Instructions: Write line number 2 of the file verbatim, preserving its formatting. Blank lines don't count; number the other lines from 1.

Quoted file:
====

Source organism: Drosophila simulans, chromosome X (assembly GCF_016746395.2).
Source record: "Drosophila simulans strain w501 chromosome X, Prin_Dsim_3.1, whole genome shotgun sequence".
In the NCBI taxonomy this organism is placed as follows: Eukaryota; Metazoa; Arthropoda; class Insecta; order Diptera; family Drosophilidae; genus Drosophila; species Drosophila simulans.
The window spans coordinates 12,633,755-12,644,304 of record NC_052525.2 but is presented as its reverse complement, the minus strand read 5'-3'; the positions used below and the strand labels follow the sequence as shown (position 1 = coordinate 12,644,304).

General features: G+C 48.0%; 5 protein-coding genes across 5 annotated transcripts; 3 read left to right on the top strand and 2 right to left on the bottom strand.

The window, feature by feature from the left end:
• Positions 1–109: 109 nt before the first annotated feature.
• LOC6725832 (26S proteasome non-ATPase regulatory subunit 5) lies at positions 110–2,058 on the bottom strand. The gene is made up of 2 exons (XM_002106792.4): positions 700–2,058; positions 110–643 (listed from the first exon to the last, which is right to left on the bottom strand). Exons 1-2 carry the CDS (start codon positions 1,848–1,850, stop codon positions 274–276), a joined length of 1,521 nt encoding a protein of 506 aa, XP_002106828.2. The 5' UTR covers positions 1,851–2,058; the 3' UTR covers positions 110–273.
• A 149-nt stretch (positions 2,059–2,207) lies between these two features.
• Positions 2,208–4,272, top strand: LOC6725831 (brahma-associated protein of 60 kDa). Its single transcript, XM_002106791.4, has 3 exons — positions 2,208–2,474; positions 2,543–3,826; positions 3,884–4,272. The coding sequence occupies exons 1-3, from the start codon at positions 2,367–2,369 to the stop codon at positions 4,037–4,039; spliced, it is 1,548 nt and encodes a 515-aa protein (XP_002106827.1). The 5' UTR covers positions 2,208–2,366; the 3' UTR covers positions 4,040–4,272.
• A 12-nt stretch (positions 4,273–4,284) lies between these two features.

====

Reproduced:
Source record: "Drosophila simulans strain w501 chromosome X, Prin_Dsim_3.1, whole genome shotgun sequence".